Women’s Basketball: Northwestern earns first Big Ten win with 23-point rout over Nebraska

Garrett Jochnau, Reporter

Women’s Basketball

If Thursday’s loss to Penn State called into question the legitimacy of Northwestern’s No. 14 rank, Sunday’s double-digit rout of Nebraska reaffirmed the Wildcats’ status as a top Big Ten team.

NU (12-2, 1-1 Big Ten) downed the visiting Cornhuskers (9-4, 0-2 Big Ten) 85-62 to earn its first win of the new year.

“We challenged our team defensively in practice,” coach Joe McKeown said. “I love how they responded today. They came out ready to play.”

Nebraska opened with the contest’s first basket, but NU’s subsequent 17-0 run left the Huskers in a deep hole from which they never emerged.

Though NU didn’t add to its lead immediately before or after halftime, a 24-point final period from the Cats allowed them to dance away with the commanding win.

Junior forward Nia Coffey led the Cats with 25 points and 17 rebounds, good for her Big Ten-leading ninth double-double of the season. She also added four blocks and three steals.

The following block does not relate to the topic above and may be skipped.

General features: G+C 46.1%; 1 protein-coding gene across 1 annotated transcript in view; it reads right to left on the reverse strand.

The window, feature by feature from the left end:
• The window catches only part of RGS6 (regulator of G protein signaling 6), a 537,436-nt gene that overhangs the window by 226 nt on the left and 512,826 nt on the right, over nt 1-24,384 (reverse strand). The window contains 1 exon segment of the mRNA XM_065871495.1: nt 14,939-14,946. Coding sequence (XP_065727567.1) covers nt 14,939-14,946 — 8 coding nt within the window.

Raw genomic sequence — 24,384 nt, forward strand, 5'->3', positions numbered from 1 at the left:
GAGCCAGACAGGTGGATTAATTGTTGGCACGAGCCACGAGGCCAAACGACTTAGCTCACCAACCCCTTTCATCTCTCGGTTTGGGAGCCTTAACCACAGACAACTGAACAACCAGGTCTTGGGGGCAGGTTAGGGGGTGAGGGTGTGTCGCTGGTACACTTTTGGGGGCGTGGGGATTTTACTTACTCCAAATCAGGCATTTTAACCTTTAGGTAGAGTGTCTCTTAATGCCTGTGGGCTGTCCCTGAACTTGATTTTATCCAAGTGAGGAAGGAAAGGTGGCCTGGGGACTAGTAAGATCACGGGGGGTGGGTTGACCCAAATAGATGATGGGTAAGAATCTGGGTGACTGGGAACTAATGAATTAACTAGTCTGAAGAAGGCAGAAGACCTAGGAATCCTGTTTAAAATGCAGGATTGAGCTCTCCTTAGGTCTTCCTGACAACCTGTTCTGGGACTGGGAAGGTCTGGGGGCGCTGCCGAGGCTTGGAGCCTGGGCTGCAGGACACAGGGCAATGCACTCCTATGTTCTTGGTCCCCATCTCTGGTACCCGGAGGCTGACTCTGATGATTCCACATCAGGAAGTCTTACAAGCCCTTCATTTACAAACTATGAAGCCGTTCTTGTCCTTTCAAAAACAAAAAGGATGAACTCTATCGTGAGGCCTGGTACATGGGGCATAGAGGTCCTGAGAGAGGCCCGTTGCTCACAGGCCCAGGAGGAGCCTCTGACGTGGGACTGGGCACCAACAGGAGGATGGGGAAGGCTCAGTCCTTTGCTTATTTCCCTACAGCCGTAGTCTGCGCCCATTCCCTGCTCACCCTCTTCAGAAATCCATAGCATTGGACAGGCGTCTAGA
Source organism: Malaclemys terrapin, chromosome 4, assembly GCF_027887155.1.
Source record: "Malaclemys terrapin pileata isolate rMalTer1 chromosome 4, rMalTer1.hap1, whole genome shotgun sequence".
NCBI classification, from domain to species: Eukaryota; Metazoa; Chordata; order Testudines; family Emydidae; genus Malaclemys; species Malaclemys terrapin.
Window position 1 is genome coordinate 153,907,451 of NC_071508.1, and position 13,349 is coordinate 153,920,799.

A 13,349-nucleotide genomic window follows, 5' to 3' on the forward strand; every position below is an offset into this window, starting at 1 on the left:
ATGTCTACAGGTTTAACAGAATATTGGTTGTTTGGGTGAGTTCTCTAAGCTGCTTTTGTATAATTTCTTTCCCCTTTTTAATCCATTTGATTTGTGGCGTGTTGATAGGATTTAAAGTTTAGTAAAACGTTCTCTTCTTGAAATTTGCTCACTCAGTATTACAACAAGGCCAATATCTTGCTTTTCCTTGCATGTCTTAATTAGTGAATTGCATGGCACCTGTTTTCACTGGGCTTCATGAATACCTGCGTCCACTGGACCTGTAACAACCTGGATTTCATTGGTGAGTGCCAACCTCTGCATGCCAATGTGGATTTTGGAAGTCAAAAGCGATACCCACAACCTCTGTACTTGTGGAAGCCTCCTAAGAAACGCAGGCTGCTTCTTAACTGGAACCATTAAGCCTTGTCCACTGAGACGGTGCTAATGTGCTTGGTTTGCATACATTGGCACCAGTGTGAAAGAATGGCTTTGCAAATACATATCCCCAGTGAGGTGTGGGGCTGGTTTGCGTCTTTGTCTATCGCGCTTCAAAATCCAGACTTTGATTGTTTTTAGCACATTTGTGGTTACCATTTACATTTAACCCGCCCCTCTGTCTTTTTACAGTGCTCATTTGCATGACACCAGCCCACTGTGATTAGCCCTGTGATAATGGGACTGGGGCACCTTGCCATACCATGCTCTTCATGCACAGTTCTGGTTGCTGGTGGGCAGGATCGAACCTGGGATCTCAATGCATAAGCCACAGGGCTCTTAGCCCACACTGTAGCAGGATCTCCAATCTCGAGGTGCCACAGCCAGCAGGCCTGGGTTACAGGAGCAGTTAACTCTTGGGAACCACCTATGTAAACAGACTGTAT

“Thank goodness she’s only a junior,” McKeown said about his superstar.

Coffey’s big day was complemented by junior guard Christen Inman’s 25 points and five assists. Her team-leading five three-pointers — the team hit a collective 12 — were a career high.

“It really just helps me get into a flow offensively,” Inman said on her team-high 17 first-half points. “I just want to do anything I can to help my team … Scoring those 17 points, it helped put my team ahead.”

Junior guard Ashley Deary turned in a balanced performance, finishing with 15 points, eight assists, eight steals and six rebounds.

Her trademark scrappy defense proved crucial as the Cats won the turnover battle to garner momentum during their first- and fourth-quarter runs.

“I tell (Deary) once a week that she’s the best point guard in the Big Ten,” McKeown said. “When she plays like that, it’s just awesome to watch.”

Though NU dominated along the perimeter, it also gained a strong advantage inside. On the heels of a loss to Penn State in which the Cats struggled on the glass, the team managed a season-high 57 rebounds.

The rebounding effort, which Coffey said is dependent on how much “heart” the team brings, showed what the Cats are capable of in an area that many deem to be their biggest weakness.

“We just really want to focus on having really efficient, hard practices and have that translate to the game,” Coffey said. “So we’re just going to take everything and learn from it and keep moving forward.”

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